In questo 2022, il livello dell’acqua raggiunge la sponda superiore del fiume (meno grave che nell’alluvione del 2006)

La Malesia e le alluvioni annuali

In Malesia ogni anno la stagione dei monsoni fa le sue vittime. In questo articolo, Grija racconta come ha vissuto la grave alluvione del 2006.
Malaysia, Southeast Asia

Story by Grija Vijayan. Translated by Daniela Pratesi
Published on June 26, 2022.

This story is also available in GB



Mentre alcuni di voi si preparano a lasciare il paese per una breve vacanza con la famiglia, qui in Malesia c’è chi sta perdendo casa e famiglia nelle consuete alluvioni annuali. E’ triste e spaventoso, ma ormai siamo abituati alle alluvioni. Ci limitiamo a sperare che amici e parenti si riprendano il prima possibile dalle conseguenze di questa calamità naturale.

Dedico questa storia a tutte le vittime delle alluvioni che hanno perso tutto e che continuano a vivere la vita fino in fondo. Sicuramente non è facile riprendersi da un disastro naturale, specialmente se accade ogni anno. E ogni anno mi torna in mente la terribile alluvione che ho vissuto nel 2006.

Ero tornata a casa dall’università tra un semestre e l’altro, verso dicembre del 2006. Essendo stata ammessa a un’università locale, ero contentissima di poter restare a casa più lungo. Normalmente, queste ferie durano solo una o due settimane, ma alla fine dell’anno abbiamo un mese di pausa. Ero decisa a stare a casa e a godermi ogni momento passato in famiglia, non sapendo che i miei piani avrebbero presto preso una piega differente.

In Malesia, le alluvioni sono perlopiù provocate dalle intense precipitazioni portate dai monsoni periodici alla fine dell’anno, in genere tra novembre e gennaio. Alcune inondazioni improvviste sono dovute allo scarso drenaggio, mentre altre inondazioni sono provocate dal cosiddetto Effetto Al Gore, cioè un clima eccezionalmente freddo. Lo stato di Johor, da cui provengo, non si trova nella zona normalmente investita dai monsoni, ma nel 2006 siamo stati colpiti molto duramente dall’Effetto Al Gore.

Mia madre mi svegliò di mattina presto. Non sentivo granché, ma non si poteva sfuggire al suono della pioggia battente. Sapevo che non potevamo assolutamente essere inondati perché vivevamo sulla sponda superiore del fiume, e il fiume non esondava mai dalla riva più alta. La pioggia abbondante poteva tutt’al più alzare il livello dell’acqua. Sapevo che, se il fiume fosse straripato dalla sponda più alta, tutta la città sarebbe scomparsa. Non avevo mai visto il fiume esplodere, fino a quell’anno.

Vidi galleggiare davanti ai miei occhi divani, scarpe, abiti e tutto quello che la gente possedeva.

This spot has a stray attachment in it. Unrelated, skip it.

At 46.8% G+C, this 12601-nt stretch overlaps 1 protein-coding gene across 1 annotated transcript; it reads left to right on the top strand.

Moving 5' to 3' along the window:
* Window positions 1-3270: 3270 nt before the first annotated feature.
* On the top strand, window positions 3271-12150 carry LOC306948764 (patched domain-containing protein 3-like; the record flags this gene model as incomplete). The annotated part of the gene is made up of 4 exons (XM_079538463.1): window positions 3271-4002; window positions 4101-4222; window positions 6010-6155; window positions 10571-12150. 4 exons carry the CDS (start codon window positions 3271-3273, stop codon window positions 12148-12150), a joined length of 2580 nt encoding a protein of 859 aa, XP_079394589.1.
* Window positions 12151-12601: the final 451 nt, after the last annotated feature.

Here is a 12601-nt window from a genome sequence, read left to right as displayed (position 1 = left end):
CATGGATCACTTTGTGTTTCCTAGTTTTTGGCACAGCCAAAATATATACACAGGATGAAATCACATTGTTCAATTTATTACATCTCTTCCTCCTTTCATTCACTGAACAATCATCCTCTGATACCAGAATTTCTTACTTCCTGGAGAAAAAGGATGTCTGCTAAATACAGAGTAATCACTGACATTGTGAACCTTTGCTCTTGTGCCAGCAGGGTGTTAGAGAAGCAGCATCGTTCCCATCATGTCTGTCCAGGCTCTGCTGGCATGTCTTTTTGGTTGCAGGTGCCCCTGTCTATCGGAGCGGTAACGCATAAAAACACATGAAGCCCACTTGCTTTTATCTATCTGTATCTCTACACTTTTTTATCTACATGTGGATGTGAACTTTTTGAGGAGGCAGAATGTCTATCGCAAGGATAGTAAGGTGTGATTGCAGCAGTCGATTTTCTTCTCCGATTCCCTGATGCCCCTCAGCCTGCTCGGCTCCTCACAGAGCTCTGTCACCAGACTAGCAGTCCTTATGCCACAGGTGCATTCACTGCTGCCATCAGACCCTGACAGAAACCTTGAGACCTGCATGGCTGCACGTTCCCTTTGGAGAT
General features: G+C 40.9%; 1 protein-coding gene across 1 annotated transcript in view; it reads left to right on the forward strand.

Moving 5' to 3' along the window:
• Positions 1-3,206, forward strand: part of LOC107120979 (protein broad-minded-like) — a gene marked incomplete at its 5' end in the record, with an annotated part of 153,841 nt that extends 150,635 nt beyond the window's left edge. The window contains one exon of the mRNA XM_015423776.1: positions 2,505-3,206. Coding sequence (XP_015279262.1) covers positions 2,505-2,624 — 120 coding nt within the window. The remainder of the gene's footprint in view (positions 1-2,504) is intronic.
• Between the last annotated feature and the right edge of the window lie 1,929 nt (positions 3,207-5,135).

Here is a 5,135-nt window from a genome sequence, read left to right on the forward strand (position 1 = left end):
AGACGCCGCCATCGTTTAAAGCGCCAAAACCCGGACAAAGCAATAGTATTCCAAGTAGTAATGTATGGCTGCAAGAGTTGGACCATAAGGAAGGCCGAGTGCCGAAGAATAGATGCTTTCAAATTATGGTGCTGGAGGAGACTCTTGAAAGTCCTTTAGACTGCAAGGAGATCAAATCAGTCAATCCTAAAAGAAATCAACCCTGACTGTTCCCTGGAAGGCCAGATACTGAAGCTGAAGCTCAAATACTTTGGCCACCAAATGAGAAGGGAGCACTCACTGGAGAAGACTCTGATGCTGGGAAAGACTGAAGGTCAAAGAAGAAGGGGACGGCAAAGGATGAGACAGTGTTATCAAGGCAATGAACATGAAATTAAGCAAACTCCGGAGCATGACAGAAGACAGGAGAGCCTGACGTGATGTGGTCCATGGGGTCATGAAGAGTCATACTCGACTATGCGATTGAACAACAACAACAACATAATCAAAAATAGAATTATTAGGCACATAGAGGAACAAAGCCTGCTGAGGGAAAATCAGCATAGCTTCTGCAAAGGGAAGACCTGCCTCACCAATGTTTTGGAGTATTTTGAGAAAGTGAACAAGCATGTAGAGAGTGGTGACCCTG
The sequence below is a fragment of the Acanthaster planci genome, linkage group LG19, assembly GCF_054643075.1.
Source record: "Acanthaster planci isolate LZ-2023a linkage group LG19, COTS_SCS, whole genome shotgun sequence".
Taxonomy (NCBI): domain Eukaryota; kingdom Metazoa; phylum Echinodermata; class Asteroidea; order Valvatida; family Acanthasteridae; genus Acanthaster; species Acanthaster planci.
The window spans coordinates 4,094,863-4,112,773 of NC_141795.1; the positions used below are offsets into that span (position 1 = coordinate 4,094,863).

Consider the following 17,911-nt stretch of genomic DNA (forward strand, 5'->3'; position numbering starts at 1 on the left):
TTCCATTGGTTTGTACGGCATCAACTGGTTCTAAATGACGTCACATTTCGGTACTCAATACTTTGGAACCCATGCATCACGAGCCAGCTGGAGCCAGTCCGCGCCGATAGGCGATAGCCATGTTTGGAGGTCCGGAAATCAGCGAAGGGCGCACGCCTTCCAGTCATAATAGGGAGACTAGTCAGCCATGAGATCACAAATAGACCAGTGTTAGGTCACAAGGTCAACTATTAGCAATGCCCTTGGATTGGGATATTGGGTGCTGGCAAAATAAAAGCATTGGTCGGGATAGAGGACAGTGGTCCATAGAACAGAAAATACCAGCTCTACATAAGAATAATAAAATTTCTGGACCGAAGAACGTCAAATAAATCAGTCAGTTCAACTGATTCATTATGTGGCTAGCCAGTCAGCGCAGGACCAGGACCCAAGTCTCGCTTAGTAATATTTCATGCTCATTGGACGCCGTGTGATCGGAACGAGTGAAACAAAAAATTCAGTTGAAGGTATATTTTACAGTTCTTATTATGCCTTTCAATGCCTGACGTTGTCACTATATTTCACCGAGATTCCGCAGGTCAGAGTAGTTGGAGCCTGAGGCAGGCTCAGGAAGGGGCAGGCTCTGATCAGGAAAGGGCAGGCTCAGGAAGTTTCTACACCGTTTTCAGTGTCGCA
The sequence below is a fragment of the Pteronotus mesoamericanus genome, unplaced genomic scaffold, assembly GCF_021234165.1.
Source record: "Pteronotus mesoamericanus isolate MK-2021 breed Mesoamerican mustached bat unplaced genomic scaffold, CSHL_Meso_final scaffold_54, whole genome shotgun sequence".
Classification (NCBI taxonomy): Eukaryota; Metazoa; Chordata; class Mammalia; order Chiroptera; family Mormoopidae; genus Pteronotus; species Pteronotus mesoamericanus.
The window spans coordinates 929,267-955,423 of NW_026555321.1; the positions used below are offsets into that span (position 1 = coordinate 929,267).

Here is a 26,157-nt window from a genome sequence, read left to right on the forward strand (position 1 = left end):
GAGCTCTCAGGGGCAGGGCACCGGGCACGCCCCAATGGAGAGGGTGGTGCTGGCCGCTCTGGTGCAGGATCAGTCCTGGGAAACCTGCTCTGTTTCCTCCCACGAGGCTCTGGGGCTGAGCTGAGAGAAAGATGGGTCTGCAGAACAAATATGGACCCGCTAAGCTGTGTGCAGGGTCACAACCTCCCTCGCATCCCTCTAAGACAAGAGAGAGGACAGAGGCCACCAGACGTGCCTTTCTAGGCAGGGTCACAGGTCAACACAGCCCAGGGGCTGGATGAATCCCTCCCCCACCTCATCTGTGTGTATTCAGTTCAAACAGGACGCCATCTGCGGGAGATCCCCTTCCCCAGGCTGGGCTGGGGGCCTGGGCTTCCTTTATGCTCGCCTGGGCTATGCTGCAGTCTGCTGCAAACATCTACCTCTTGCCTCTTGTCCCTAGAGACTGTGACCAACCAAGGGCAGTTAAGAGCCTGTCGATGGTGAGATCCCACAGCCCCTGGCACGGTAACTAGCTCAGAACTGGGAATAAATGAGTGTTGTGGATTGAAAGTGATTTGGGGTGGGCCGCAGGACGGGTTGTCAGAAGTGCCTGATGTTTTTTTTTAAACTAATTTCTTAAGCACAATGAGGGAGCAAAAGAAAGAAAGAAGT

Ancora assonnata, indossai le pantofole. La pioggia si era leggermente calmata. Uscii con l’ombrello e andai a dare un’occhiata al fiume, e vidi galleggiare tutti questi oggetti. Rimasi sconvolta. Più che sconvolta. Vidi galleggiare davanti ai miei occhi divani, scarpe, abiti e tutto quello che la gente possedeva. Chi avrebbe mai pensato che quell’inondazione sarebbe stata considerata la peggiore della storia del sud della Malesia? So per certo che è ancora considerata la peggiore della storia, perché se ne è parlato ovunque, sia online che nei notiziari. Da allora, non abbiamo più avuto inondazioni simili.

 

Nonostante il pericolo, eravamo grati di vivere almeno sulla sponda superiore del fiume e di non avere perso niente e nessuno nell’inondazione. Ma poi ci siamo accorti che non eravamo stati così fortunati. Per giorni e giorni, siamo rimasti senza acqua e senza elettricità. Per non parlare dell’acqua pulita: morivo dalla voglia di fare una doccia calda. Non potevamo andare da nessuna parte, perché le strade principali erano allagate, e tutte le comunicazioni con le nostre città erano interrotte.

Sedici anni dopo, sono ancora terrorizzata al pensiero dell’alluvione del 2006, specialmente quando la pioggia inizia a scrosciare nella stagione dei monsoni. Anche quando vivevo negli Stati Uniti, chiamavo continuamente a casa ogni volta che in Malesia iniziava la stagione dei monsoni. Sapevo di non poter fare niente da laggiù per contribuire ad alleviare la situazione, ma è solo che le piogge abbondanti e frequenti mi terrorizzano ancora oggi. Anche se meno gravemente che nel 2006, l’inondazione ci ha colpiti anche quest’anno. Come capita un anno sì e un anno no.

Non solo l’inondazione, ma anche questo pazzo Effetto Al Gore mi ha colpito in questo periodo. Il monsone porta molta pioggia e anche molti inconvenienti. Prendo sempre la febbre e il raffreddore, perché il tempo impazzisce. Ci sono giorni in cui la temperatura arriva a 32°C e dopo pochi giorni scende magari a 21°C. Quindi, a chi di voi si prepara a fare un viaggio in Malesia nella stagione dei monsoni, consiglio di controllare il rischio di alluvioni e anche le pazze oscillazioni meteo che non potrete evitare. Programmate il viaggio di conseguenza e buon soggiorno in Malesia.


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Grija Vijayan

Grija Vijayan

Grija is a Malaysian-born expat who has lived the American dream. She earned her BSc. (Hons) in Zoology (Malaysia) and flew for her MS in Agricultural Sciences (USA) and survived 6 years somehow. If she is not reading a book, you can find her hunting for coffee, food, fashion, yoga, fitness or probably the next travel adventure. Hop in for a fun-filled reading adventure in her search for the best of both worlds.

Blog: thedoublelifeofanexpat.wordpress.com/

Instagram: @thedoublelifeofanexpat 

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